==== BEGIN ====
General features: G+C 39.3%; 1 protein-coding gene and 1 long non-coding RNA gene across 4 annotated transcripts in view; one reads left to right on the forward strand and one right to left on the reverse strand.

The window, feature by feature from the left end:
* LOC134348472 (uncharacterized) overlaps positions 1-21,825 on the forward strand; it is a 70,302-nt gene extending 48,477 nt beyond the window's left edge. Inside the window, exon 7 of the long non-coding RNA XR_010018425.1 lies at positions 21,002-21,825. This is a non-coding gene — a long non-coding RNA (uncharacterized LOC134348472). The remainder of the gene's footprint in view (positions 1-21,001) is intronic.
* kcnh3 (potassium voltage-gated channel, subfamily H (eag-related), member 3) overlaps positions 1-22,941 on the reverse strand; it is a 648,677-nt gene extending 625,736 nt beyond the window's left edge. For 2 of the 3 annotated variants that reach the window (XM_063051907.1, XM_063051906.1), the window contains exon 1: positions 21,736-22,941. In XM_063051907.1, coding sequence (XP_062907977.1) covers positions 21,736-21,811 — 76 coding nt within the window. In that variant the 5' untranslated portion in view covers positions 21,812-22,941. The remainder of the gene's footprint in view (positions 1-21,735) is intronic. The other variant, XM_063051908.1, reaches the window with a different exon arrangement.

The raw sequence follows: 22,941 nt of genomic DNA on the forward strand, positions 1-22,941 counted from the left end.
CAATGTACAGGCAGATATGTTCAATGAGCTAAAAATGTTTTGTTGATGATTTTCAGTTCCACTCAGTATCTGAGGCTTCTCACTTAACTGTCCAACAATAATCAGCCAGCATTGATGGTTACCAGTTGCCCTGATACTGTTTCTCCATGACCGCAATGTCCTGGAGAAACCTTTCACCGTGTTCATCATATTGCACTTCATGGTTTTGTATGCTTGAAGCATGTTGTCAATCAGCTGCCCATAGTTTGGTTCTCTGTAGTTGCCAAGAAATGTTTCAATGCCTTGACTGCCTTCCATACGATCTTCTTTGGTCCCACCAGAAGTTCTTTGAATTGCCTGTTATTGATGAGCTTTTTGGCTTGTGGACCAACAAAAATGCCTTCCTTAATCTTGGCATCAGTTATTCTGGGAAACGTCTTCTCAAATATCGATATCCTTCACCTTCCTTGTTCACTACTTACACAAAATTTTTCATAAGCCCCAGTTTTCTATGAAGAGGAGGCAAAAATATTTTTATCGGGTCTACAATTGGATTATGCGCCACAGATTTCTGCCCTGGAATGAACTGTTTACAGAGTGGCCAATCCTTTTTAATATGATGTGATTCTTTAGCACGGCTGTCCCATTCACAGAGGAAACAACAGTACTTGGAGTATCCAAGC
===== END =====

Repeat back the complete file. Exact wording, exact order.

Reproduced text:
General features: G+C 39.3%; 1 protein-coding gene and 1 long non-coding RNA gene across 4 annotated transcripts in view; one reads left to right on the forward strand and one right to left on the reverse strand.

The window, feature by feature from the left end:
* LOC134348472 (uncharacterized) overlaps positions 1-21,825 on the forward strand; it is a 70,302-nt gene extending 48,477 nt beyond the window's left edge. Inside the window, exon 7 of the long non-coding RNA XR_010018425.1 lies at positions 21,002-21,825. This is a non-coding gene — a long non-coding RNA (uncharacterized LOC134348472). The remainder of the gene's footprint in view (positions 1-21,001) is intronic.
* kcnh3 (potassium voltage-gated channel, subfamily H (eag-related), member 3) overlaps positions 1-22,941 on the reverse strand; it is a 648,677-nt gene extending 625,736 nt beyond the window's left edge. For 2 of the 3 annotated variants that reach the window (XM_063051907.1, XM_063051906.1), the window contains exon 1: positions 21,736-22,941. In XM_063051907.1, coding sequence (XP_062907977.1) covers positions 21,736-21,811 — 76 coding nt within the window. In that variant the 5' untranslated portion in view covers positions 21,812-22,941. The remainder of the gene's footprint in view (positions 1-21,735) is intronic. The other variant, XM_063051908.1, reaches the window with a different exon arrangement.

The raw sequence follows: 22,941 nt of genomic DNA on the forward strand, positions 1-22,941 counted from the left end.
CAATGTACAGGCAGATATGTTCAATGAGCTAAAAATGTTTTGTTGATGATTTTCAGTTCCACTCAGTATCTGAGGCTTCTCACTTAACTGTCCAACAATAATCAGCCAGCATTGATGGTTACCAGTTGCCCTGATACTGTTTCTCCATGACCGCAATGTCCTGGAGAAACCTTTCACCGTGTTCATCATATTGCACTTCATGGTTTTGTATGCTTGAAGCATGTTGTCAATCAGCTGCCCATAGTTTGGTTCTCTGTAGTTGCCAAGAAATGTTTCAATGCCTTGACTGCCTTCCATACGATCTTCTTTGGTCCCACCAGAAGTTCTTTGAATTGCCTGTTATTGATGAGCTTTTTGGCTTGTGGACCAACAAAAATGCCTTCCTTAATCTTGGCATCAGTTATTCTGGGAAACGTCTTCTCAAATATCGATATCCTTCACCTTCCTTGTTCACTACTTACACAAAATTTTTCATAAGCCCCAGTTTTCTATGAAGAGGAGGCAAAAATATTTTTATCGGGTCTACAATTGGATTATGCGCCACAGATTTCTGCCCTGGAATGAACTGTTTACAGAGTGGCCAATCCTTTTTAATATGATGTGATTCTTTAGCACGGCTGTCCCATTCACAGAGGAAACAACAGTACTTGGAGTATCCAAGC